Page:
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Cheryl Hall:
'Yada, yada, yada,' just like an American

11:34 PM CDT on Tuesday, June 13, 2006

Who'da thunk it? Turns out, Seinfeld is really educational programming.

Dallas linguistics expert Karen Yates uses episodes of the long-reigning TV comedy to teach non-native English speakers how to talk like an American. By that, she means cadence, use of idioms, body and facial language, and thinned-down accents.

"Americans are not trained to hear foreign accents, so the speaker has the responsibility to fix the problem for co-workers, bosses, clients and patients," says the 51-year-old president and owner of Farmers Branch-based Global English Training, who has been teaching the art of Americanized English for more than a decade.

"We nod our heads, give facial expressions and stress words. Asians don't. They're very still and plain-faced. So as listeners, we have to translate without those clues.

"We speak in short phrases. But when you get people from India on the phone, their phrasing is three times as long. We cannot hear in that long of a block. And we can't see their lips move."

Simply put, failure to adopt such language skills impedes careers.

And Americans seem to be getting more intolerant, perhaps the result of frustration with foreign call centers.

That's made Ms. Yates' business blossom.

This year, Ms. Yates will teach people individually or in small groups, charging $1,300 for seven weeks or $1,800 for 13 weeks.

Many companies will pick up the tab. Her corporate clients include Frito-Lay Inc., AMI Semiconductor Inc., Johnson & Johnson and J.P. Morgan Chase & Co.

She's currently honing the interviewing skills of Dallas Mavericks center D.J. Mbenga, a French speaker from the Congo.

Ms. Yates also teaches pronunciation to students in Southern Methodist University's English as a second language program and to post-doctorate researchers at the University of Texas Southwestern Medical School in Dallas.

By her measure, there's no teaching tool more instructive than Jerry Seinfeld's chubby, balding best friend, George Costanza or his often-angry ex-girlfriend Elaine Benes.

Both speak fast, use exaggerated gestures and condense words like "hafta," "wouldja," "couldja" and "whaddaya," Ms. Yates says.

"George is always on the verge of a nervous breakdown. 'Birthdays! Christmas! It's enough gifts already,' " she parrots, flailing her arms.

Female students become Elaine.

"In one clip, she's trying to get Newman to do something for her, so she says: 'Can you do me this one lit-tle fa-vor, New-mie?' " Ms. Yates says, drawing out the last three words, leaning forward and making a kissy-face.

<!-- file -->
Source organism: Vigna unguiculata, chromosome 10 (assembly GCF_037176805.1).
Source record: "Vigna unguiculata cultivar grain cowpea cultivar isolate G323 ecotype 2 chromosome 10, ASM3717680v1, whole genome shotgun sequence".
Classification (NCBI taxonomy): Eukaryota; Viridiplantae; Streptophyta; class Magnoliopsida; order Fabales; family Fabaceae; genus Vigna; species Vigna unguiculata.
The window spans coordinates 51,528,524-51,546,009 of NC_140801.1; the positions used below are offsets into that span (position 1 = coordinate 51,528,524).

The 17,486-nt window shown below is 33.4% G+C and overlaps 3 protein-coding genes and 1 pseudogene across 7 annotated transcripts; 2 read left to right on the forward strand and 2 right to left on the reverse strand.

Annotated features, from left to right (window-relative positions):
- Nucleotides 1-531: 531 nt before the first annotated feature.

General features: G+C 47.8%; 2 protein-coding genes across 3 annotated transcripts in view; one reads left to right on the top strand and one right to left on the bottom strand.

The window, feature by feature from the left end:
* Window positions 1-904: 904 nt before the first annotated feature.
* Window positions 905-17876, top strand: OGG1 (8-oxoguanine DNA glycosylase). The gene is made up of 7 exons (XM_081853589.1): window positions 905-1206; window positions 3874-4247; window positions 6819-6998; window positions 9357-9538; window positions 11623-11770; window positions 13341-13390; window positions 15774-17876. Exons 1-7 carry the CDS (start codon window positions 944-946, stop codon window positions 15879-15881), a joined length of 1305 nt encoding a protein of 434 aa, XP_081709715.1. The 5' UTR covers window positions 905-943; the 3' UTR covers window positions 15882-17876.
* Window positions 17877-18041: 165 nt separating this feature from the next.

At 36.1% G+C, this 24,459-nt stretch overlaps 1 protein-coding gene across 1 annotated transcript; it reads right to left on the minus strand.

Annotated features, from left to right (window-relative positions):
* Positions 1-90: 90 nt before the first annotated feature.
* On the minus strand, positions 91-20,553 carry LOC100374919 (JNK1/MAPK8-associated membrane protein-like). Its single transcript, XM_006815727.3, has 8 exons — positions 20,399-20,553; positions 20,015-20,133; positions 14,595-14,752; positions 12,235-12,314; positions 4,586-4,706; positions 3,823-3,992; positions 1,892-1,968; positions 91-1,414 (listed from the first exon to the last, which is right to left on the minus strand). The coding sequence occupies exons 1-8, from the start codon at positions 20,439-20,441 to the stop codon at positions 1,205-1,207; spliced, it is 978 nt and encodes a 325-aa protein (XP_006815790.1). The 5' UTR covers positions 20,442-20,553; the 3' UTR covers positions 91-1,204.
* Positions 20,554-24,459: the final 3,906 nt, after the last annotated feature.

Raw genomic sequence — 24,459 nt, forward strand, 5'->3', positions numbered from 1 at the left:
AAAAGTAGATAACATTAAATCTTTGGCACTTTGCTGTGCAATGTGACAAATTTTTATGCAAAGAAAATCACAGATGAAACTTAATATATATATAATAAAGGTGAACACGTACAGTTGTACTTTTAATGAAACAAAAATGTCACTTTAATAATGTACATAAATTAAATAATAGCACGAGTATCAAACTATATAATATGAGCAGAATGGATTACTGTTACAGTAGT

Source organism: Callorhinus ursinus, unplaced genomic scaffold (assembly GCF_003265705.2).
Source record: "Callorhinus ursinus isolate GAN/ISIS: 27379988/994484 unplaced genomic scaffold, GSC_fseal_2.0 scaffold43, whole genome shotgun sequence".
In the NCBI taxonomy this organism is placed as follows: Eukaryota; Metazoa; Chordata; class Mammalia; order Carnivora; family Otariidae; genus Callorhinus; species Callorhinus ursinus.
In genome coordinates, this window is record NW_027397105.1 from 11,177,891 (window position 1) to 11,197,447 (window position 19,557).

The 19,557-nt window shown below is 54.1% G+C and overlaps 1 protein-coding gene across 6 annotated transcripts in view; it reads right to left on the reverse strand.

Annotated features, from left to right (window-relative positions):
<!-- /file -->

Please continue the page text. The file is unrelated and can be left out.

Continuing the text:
"I videotape them as they exactly match everything that the actor does. This way they can feel from the body what it's like to speak English."

She learned firsthand that there is more to language than mastering words.

In 1986, she was teaching English at a Ford Motor Co. assembly plant in Mexico, when an engineer pulled her aside and said, "Karen, when you speak Spanish, you sound like una gringa."

"Until that moment, I assumed I had good pronunciation," she recalls.

"In my state of panic, I started listening to the TV, radio and imitating the announcers."

In the mid-90s, she switched from ESL to pronunciation – but there wasn't anything particularly scientific to her approach.

So she went to back to school for her master's degree in linguistics from the University of North Texas.

As part of her thesis, she developed what she calls "linguistic mimicry," picked Seinfeld as her modus operandi and tested it at Brookhaven Community College. Seinfeld beat out the repeat-after-me language lab hands down.

Today, her clients are predominantly Asian male engineers, physicians and dentists.

Neil Barman, a 35-year-old petroleum engineer at Matador Resources Co., found that speaking English with a Bengali accent had him constantly repeating and spelling words.

He was grateful when management offered Ms. Yates' help.

"I didn't know how to connect words and change the rhythm up and down," says Mr. Barman, who admits that imitating George often had him tongue-tied.

But with success has come confidence, he says, especially when he's asked to give presentations to his company's board of directors.

Erick Menegazzo, a 33-year-old endodontist, spoke fluent English but with a Guatemalan Spanish flavor. For example, so he'd ask patients to take "a deep breat," leaving off the final "h."

"My assistant always made fun of scissors because I was saying it like Caesar's," Dr. Menegazzo says. "I don't have to repeat myself as much, especially over the phone. It also helps me with my presentations to other doctors at study clubs."

Ms. Yates has students practice with mirrors to see how those unfamiliar sounds are formed.

"I'm like a tennis coach. I help them with their muscles," she says. "Students get really sore from sticking out their tongues for 'th.' They complain that their tongues are less long than ours.

"I assure them theirs are long enough."


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